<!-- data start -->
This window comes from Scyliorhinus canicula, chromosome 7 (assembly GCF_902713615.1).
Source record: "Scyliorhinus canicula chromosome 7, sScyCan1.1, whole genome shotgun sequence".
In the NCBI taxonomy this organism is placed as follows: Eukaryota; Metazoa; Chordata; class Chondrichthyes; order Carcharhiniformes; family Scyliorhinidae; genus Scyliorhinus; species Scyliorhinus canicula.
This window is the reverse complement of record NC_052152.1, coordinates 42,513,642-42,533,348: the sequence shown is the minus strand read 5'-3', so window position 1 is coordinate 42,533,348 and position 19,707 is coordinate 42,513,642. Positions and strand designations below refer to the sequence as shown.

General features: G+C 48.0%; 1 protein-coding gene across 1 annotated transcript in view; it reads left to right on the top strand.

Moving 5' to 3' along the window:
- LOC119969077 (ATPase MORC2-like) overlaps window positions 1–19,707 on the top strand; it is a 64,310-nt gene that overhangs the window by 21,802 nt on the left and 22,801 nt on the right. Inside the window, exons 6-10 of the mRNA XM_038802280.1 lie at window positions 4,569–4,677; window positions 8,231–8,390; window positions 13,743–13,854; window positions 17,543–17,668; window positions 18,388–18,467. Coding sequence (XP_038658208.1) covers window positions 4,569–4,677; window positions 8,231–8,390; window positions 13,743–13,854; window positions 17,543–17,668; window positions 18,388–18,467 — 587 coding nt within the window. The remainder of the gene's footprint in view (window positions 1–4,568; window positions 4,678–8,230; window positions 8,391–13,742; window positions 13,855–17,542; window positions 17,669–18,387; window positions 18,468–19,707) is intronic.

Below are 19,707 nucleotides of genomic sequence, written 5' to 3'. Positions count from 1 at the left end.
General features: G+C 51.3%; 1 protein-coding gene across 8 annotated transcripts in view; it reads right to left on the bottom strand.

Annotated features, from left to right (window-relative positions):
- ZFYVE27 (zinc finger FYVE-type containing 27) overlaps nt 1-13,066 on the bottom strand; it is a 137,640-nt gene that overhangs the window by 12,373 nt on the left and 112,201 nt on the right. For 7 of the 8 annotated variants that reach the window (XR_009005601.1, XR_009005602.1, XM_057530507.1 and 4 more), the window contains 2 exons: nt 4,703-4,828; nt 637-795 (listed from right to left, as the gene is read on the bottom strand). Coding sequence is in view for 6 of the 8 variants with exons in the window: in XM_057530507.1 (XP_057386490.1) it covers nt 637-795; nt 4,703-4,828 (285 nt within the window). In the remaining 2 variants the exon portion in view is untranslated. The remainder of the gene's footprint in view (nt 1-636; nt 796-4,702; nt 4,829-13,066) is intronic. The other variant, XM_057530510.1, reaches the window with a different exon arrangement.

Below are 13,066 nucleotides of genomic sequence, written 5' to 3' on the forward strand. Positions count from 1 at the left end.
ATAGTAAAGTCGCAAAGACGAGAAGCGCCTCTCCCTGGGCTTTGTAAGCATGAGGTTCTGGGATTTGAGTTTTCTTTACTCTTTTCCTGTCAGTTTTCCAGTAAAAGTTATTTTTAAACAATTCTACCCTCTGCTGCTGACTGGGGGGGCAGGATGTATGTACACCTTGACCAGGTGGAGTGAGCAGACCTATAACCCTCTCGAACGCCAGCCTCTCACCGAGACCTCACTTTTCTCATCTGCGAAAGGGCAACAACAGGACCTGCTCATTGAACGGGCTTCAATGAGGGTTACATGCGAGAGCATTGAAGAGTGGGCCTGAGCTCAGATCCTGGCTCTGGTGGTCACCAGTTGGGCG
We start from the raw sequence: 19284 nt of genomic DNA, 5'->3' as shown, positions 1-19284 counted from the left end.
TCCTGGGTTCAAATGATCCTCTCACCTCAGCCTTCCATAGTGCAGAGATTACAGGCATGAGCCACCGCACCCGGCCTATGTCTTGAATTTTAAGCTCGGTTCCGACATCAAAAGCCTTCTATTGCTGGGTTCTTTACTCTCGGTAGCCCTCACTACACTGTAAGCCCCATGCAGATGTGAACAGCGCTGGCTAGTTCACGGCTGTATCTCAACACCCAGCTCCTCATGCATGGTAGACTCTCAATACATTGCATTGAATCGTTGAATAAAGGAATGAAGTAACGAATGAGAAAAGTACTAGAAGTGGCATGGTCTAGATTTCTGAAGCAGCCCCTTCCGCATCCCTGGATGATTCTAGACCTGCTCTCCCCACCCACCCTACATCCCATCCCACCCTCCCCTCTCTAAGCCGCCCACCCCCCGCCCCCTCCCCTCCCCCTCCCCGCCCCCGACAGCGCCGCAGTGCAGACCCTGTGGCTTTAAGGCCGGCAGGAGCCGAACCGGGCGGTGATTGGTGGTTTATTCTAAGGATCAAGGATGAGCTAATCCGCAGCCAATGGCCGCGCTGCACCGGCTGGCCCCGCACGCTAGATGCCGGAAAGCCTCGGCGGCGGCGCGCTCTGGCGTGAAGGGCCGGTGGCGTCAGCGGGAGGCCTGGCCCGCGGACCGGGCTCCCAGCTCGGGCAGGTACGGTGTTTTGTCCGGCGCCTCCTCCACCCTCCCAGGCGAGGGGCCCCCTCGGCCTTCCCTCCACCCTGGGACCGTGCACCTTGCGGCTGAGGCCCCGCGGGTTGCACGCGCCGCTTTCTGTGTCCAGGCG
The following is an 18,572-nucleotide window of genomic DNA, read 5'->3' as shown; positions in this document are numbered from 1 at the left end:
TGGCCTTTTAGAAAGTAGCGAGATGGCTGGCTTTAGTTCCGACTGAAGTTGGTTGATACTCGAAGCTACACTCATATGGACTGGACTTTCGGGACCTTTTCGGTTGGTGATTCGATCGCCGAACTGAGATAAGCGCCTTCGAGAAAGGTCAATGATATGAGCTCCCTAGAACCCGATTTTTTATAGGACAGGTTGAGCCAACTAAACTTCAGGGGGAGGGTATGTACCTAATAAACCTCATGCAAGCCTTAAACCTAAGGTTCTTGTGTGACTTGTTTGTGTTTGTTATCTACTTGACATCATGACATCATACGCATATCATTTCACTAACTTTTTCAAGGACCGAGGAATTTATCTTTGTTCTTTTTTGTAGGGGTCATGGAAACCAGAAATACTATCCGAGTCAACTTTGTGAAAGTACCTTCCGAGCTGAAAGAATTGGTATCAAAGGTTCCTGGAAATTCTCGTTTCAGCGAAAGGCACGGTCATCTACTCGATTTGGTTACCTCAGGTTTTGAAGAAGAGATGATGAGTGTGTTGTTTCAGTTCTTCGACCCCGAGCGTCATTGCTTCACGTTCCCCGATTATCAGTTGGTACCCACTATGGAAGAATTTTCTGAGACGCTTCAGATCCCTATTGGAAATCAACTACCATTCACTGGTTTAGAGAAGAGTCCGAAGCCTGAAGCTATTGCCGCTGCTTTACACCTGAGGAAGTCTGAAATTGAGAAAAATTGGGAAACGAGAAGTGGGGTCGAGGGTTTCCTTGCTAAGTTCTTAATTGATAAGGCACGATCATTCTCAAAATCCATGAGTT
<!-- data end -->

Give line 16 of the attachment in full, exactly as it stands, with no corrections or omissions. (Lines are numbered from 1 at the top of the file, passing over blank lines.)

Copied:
The following is an 18,572-nucleotide window of genomic DNA, read 5'->3' as shown; positions in this document are numbered from 1 at the left end: